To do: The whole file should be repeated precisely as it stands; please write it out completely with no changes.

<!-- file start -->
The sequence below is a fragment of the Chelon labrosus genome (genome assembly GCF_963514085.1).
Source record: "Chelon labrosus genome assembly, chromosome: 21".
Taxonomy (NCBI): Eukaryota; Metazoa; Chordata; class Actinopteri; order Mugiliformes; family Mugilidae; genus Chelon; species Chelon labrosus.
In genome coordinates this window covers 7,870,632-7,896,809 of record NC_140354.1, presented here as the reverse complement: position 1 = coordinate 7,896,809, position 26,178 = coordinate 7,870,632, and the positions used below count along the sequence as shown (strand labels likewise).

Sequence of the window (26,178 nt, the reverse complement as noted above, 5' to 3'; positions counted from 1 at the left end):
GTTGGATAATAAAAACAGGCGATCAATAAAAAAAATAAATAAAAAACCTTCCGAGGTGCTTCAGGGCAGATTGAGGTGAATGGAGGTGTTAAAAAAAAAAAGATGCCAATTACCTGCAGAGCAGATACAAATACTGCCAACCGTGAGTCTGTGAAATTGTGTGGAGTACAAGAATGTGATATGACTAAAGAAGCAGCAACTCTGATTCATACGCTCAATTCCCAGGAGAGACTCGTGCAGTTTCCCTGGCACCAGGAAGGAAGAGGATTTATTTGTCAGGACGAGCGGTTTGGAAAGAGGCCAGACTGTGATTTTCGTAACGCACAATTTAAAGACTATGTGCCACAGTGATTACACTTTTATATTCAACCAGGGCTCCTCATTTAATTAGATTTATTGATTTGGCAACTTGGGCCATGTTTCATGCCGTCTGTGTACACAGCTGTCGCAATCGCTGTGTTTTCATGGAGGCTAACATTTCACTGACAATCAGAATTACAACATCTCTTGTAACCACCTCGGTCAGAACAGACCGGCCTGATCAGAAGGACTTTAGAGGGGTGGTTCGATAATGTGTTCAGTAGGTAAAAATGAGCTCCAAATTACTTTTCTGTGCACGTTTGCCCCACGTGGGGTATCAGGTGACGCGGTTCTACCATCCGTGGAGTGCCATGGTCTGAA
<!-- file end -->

The sequence below is a fragment of the Chelon labrosus genome (genome assembly GCF_963514085.1).
Source record: "Chelon labrosus genome assembly, chromosome: 21".
Taxonomy (NCBI): Eukaryota; Metazoa; Chordata; class Actinopteri; order Mugiliformes; family Mugilidae; genus Chelon; species Chelon labrosus.
In genome coordinates this window covers 7,870,632-7,896,809 of record NC_140354.1, presented here as the reverse complement: position 1 = coordinate 7,896,809, position 26,178 = coordinate 7,870,632, and the positions used below count along the sequence as shown (strand labels likewise).

Sequence of the window (26,178 nt, the reverse complement as noted above, 5' to 3'; positions counted from 1 at the left end):
GTTGGATAATAAAAACAGGCGATCAATAAAAAAAATAAATAAAAAACCTTCCGAGGTGCTTCAGGGCAGATTGAGGTGAATGGAGGTGTTAAAAAAAAAAAGATGCCAATTACCTGCAGAGCAGATACAAATACTGCCAACCGTGAGTCTGTGAAATTGTGTGGAGTACAAGAATGTGATATGACTAAAGAAGCAGCAACTCTGATTCATACGCTCAATTCCCAGGAGAGACTCGTGCAGTTTCCCTGGCACCAGGAAGGAAGAGGATTTATTTGTCAGGACGAGCGGTTTGGAAAGAGGCCAGACTGTGATTTTCGTAACGCACAATTTAAAGACTATGTGCCACAGTGATTACACTTTTATATTCAACCAGGGCTCCTCATTTAATTAGATTTATTGATTTGGCAACTTGGGCCATGTTTCATGCCGTCTGTGTACACAGCTGTCGCAATCGCTGTGTTTTCATGGAGGCTAACATTTCACTGACAATCAGAATTACAACATCTCTTGTAACCACCTCGGTCAGAACAGACCGGCCTGATCAGAAGGACTTTAGAGGGGTGGTTCGATAATGTGTTCAGTAGGTAAAAATGAGCTCCAAATTACTTTTCTGTGCACGTTTGCCCCACGTGGGGTATCAGGTGACGCGGTTCTACCATCCGTGGAGTGCCATGGTCTGAA